Pre-legal Education

Entry To Our School's Juris Doctor (J.D.) Degree Program:

For the J.D. Degree program we apply the California State Bar Pre-Legal Education Regulations in determining the qualifications of those applicants who plan to become lawyers and are going to register as law students with the Bar.

California Bar regulations mandate that those who have a Bachelor, Associate of Art or Associate of Science degree from a regionally accredited or state (Department of Education or like entity) approved school are eligible to enroll in law school as California 'bar eligible' students. Additionally, individuals with 60 or more transferable semester college credits (90 or more quarter college credits) from such schools, i.e. credits which are considered applicable towards a Bachelor degree by upper division schools, are eligible to enroll in law school as California 'bar eligible' students.

Unlike the Associate of Arts (A.A.) degree and the Associate of Science (A.S.) degree, the Associate in Applied Arts (A.A.A.) degree and the Associate in Applied Science (A.A.S.) degree are considered vocational degrees rather than academic degrees. The A.A.A. and A.A.S. degrees do not satisfy the California Bar's eligibility requirements. Individuals with these degrees may, however, have enough college credits considered to be transferable to upper division Bachelor degree programs such that they can meet the 60 semester/90 quarter credit requirement.

Individuals with Master and/or Doctoral degrees who do not also have a Bachelor, Associate of Art or Associate of Science degree, or 60 or more transferable semester college credits (90 or more quarter college credits), likewise, do not meet the California Bar pre-legal requirements.

Most college transcripts have course coding and/or numbering information on the reverse side to provide a way to determine whether or not credits shown on the transcript are transferable to upper division schools.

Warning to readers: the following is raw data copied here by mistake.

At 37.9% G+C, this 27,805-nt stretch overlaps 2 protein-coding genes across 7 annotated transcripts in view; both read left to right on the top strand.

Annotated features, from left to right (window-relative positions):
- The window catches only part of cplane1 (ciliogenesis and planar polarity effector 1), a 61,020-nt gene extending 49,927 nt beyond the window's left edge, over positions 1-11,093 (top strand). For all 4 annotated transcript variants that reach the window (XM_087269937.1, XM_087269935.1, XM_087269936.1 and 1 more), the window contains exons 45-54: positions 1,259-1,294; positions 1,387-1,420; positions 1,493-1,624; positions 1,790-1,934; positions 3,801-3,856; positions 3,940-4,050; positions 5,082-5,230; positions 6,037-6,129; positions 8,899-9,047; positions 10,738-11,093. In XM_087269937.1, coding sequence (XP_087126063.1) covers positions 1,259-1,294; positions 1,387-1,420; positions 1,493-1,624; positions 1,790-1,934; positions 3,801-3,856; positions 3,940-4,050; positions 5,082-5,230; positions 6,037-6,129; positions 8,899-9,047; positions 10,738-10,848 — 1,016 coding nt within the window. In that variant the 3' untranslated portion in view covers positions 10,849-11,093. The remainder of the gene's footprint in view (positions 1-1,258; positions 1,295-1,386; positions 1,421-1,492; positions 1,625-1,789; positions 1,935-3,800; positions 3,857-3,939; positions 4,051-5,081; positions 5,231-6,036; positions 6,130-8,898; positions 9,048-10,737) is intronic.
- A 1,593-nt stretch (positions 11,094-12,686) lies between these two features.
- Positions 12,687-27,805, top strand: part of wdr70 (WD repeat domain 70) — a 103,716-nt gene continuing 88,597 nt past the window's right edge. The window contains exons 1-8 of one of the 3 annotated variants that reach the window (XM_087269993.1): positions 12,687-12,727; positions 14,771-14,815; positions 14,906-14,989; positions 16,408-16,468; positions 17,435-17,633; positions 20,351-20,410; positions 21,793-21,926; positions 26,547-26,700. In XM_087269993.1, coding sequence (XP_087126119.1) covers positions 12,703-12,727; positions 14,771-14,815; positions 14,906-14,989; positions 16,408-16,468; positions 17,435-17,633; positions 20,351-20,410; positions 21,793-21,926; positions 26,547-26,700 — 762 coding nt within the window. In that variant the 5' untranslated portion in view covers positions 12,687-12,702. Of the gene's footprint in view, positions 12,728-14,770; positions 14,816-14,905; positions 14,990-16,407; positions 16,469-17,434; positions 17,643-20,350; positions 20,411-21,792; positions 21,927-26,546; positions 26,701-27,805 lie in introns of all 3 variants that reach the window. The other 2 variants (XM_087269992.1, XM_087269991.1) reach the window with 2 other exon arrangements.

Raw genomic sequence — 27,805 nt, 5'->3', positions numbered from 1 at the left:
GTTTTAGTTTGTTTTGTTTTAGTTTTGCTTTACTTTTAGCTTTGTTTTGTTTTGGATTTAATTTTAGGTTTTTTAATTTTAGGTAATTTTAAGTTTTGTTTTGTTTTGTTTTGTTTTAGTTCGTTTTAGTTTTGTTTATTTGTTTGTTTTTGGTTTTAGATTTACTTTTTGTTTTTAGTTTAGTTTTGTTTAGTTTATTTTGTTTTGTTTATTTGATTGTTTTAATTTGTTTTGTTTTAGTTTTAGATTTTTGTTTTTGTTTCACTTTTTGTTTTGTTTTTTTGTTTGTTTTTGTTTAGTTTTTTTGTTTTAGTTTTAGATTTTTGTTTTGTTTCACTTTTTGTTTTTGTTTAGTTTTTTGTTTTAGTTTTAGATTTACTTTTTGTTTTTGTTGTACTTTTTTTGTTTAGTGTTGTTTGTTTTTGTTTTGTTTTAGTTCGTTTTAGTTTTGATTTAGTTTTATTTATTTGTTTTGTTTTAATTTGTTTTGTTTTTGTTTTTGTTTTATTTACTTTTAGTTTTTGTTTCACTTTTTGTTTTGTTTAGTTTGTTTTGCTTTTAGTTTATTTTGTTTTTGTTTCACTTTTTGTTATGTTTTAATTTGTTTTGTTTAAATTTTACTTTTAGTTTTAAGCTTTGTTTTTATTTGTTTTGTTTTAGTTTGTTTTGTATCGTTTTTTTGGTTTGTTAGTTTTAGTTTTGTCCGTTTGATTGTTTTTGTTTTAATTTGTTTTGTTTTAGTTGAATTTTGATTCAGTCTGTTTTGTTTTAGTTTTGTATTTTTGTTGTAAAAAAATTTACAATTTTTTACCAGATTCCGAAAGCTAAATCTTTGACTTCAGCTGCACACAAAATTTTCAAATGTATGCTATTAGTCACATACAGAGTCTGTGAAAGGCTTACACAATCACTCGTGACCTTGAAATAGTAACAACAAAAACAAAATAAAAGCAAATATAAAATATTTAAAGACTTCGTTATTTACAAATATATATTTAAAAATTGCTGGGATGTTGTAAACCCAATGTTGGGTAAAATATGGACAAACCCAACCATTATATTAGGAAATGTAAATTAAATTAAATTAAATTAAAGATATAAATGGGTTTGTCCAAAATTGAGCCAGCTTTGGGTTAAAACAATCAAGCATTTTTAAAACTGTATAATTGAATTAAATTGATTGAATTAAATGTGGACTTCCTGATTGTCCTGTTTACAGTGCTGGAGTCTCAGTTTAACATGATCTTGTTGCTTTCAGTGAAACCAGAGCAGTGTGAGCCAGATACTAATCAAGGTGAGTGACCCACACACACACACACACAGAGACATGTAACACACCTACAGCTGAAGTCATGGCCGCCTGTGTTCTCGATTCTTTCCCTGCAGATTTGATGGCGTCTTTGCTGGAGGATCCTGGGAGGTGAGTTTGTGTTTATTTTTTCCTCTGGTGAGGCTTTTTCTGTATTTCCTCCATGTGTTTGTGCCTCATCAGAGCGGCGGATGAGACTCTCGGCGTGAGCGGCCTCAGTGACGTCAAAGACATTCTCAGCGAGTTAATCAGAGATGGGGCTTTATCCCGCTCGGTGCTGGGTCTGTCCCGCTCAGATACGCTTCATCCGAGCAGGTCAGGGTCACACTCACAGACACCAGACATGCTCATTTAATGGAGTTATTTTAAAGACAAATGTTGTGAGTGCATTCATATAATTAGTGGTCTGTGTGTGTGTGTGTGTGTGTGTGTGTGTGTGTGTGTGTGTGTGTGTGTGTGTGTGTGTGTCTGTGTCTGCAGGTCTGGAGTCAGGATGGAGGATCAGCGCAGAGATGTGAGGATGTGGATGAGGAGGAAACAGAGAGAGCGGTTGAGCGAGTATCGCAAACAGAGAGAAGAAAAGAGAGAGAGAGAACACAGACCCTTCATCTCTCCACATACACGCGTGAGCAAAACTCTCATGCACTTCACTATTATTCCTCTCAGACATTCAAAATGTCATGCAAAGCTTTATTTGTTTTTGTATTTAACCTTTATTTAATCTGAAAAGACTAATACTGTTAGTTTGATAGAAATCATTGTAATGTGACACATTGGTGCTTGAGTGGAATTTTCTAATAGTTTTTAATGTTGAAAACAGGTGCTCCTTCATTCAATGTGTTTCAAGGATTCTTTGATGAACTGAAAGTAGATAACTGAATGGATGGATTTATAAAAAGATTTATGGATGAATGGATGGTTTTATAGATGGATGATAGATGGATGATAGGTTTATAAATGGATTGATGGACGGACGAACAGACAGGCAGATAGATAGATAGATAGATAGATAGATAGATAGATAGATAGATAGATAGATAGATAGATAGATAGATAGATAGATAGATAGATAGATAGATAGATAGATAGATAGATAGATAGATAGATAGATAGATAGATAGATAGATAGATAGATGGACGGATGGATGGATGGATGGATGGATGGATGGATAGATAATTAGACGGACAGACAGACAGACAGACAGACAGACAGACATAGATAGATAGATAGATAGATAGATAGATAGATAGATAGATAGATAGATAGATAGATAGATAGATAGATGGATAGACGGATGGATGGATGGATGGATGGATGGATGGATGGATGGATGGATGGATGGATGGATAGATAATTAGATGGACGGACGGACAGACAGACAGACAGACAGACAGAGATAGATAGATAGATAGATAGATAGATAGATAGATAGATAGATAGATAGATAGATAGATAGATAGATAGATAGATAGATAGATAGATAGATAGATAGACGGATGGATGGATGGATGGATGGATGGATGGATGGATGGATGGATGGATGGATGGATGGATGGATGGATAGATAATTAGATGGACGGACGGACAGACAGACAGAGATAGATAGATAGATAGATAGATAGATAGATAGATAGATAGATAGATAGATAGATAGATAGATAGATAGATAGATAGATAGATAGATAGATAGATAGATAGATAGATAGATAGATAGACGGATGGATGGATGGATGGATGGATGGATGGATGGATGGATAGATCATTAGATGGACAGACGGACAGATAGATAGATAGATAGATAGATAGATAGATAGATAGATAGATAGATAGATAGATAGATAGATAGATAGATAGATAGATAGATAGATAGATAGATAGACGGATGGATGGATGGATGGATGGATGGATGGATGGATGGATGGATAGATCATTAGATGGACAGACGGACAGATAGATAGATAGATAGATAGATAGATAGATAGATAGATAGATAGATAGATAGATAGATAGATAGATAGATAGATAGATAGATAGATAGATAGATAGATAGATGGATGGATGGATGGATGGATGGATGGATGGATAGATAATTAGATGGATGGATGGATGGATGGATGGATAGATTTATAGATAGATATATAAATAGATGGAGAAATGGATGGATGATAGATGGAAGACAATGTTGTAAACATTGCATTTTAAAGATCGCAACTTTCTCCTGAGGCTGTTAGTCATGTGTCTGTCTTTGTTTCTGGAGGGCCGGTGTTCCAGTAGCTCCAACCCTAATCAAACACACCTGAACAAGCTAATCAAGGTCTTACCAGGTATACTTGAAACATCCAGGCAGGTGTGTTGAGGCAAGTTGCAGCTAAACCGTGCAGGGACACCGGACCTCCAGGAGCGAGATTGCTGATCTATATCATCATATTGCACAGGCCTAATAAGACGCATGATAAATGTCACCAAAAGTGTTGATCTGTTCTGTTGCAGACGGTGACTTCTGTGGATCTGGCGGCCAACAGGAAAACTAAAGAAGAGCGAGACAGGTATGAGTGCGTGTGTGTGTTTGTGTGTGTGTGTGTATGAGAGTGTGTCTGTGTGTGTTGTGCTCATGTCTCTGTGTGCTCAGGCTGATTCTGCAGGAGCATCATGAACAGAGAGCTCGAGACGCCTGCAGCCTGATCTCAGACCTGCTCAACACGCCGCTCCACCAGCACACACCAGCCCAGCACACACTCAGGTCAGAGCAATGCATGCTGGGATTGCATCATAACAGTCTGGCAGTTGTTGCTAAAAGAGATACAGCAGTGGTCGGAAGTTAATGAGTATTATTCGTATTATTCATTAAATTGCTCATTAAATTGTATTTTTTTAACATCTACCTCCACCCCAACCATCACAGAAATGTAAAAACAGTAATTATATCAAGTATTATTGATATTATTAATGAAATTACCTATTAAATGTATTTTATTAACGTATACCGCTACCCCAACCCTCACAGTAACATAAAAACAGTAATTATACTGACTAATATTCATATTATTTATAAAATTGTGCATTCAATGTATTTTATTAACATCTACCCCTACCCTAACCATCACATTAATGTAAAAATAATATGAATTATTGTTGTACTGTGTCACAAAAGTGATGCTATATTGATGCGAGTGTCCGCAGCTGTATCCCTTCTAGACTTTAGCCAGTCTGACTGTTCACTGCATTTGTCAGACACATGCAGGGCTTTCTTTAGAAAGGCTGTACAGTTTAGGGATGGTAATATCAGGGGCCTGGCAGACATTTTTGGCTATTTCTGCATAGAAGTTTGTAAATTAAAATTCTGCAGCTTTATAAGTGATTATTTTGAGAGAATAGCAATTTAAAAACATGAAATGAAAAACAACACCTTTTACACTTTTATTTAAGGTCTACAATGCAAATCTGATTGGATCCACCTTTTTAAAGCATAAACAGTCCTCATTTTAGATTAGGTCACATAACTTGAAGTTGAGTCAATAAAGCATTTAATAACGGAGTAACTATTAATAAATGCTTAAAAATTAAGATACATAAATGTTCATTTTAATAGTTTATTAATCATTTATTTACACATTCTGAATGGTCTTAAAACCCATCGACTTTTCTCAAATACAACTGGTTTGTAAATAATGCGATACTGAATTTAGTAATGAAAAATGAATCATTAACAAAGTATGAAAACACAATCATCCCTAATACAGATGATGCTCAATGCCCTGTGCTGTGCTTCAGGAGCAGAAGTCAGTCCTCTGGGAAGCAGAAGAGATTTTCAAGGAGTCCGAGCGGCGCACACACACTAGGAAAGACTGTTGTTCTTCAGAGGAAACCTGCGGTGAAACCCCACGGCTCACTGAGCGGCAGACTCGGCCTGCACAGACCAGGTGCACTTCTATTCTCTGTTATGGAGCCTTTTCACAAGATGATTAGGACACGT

Those who have no college credits or some transferable college credits, but not enough to meet the mentioned requirements must either attend college to get enough 'transferable' credits to bring their total over the minimum (60 semester/90 quarter) limit or, alternatively, take those College-Level Examination Program® (CLEP) tests accepted by the Committee of Bar Examiners as a substitute for pre-legal education college credit.

The California Committee of Bar Examiners and our school will accept adequate scores on each of three, or in some cases five, 90 minute CLEP tests in lieu of prior college credit. College Composition or College Composition Modular must be taken and a score of at least 50 must be obtained. In addition, two other examinations each designed to correspond to semester courses of 6 semester hours each, or four other examinations each designed to correspond to semester courses of 3 semester hours each, can be selected from any of the following subjects:

   . Composition and Literature (Humanities Examination Only)

   . Foreign Languages

   . History and Social Sciences

   . Science and Mathematics

   . Business

A score of at least 50 must be obtained for each. These scores will satisfy the college prerequisites for enrollment in our school and will permit California Bar law student registration.

To schedule the examinations you should call (800) 257-9558 or go to the website at http://www.collegeboard.com/student/testing/clep/reg.html

You can purchase a book to help prepare yourself for the CLEP exams. There are a few available. Most large bookstores carry these books. They are usually stocked in the "Reference" section of each store.

(Note: CLEP scores for the former CLEP examinations titled English Composition and English Composition with Essay are accepted by this School and the California Committee of Bar Examiners instead of scores for College Composition and College Composition Modular.)

California State Bar Policy Regarding CLEP

Exam Descriptions

Scores And Semester Hours For CLEP Exams